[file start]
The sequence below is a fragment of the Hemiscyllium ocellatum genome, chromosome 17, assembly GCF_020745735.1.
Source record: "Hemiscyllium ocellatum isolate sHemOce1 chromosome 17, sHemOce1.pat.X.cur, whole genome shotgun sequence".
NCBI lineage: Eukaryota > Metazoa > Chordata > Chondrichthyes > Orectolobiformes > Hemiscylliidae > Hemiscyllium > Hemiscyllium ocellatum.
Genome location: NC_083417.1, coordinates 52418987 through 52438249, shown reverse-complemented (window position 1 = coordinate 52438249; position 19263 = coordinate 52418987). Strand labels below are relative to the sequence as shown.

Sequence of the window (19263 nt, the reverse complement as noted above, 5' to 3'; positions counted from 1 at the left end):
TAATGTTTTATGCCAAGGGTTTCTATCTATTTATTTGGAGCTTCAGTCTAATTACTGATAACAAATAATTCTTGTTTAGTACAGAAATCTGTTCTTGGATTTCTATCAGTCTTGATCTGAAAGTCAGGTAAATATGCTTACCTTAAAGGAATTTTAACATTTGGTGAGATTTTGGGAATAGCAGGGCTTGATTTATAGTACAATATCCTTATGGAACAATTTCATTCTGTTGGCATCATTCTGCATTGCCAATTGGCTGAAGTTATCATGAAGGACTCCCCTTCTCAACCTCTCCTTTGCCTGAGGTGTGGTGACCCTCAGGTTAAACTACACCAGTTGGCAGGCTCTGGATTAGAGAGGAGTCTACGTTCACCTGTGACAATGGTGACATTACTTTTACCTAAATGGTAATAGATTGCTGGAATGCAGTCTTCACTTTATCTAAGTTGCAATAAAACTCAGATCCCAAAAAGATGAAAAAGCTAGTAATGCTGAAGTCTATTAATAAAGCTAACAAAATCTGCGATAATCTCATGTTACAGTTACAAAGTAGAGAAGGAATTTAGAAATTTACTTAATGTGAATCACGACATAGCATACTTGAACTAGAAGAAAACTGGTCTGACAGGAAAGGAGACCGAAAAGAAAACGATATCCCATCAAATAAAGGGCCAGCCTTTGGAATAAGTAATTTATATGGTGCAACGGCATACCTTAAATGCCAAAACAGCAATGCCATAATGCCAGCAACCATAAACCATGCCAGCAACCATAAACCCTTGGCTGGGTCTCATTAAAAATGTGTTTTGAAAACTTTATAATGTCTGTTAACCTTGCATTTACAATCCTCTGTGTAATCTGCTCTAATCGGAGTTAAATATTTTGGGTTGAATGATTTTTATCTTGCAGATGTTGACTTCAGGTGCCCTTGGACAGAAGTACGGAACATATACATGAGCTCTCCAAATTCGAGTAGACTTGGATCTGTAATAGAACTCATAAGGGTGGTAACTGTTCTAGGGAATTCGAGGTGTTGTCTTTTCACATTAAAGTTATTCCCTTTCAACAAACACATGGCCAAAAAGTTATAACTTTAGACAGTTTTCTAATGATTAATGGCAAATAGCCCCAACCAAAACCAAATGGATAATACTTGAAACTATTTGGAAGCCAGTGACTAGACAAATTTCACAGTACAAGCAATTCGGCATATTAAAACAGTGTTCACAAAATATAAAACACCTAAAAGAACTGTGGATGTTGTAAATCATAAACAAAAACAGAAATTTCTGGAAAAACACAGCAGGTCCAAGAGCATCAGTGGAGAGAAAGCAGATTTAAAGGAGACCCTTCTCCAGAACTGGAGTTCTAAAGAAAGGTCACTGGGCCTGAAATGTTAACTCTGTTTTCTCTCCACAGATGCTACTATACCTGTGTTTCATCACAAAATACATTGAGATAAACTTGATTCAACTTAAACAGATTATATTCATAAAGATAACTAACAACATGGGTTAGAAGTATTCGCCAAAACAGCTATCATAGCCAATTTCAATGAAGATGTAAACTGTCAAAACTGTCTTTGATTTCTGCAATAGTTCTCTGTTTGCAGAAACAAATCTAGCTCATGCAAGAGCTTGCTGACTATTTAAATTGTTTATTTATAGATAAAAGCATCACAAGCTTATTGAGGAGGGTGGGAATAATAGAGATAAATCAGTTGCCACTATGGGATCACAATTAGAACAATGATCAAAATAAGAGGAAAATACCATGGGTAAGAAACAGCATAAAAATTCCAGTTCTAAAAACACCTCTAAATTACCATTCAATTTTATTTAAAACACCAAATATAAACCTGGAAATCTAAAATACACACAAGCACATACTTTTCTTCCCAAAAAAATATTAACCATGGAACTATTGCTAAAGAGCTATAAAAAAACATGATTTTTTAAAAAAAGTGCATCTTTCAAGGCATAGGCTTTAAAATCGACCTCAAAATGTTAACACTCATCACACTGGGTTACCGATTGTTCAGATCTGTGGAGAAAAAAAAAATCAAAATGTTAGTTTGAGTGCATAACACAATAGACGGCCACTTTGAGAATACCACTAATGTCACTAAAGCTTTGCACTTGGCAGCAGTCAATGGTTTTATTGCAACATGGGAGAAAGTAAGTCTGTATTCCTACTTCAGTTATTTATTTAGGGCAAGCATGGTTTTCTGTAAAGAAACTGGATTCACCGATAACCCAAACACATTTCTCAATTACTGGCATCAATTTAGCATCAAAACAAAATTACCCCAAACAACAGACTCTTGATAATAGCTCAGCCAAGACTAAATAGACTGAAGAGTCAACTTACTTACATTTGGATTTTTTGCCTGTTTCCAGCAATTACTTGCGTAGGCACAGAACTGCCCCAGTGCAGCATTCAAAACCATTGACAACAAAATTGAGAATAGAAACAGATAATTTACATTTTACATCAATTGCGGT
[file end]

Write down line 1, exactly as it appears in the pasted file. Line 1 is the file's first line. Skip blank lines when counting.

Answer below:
The sequence below is a fragment of the Hemiscyllium ocellatum genome, chromosome 17, assembly GCF_020745735.1.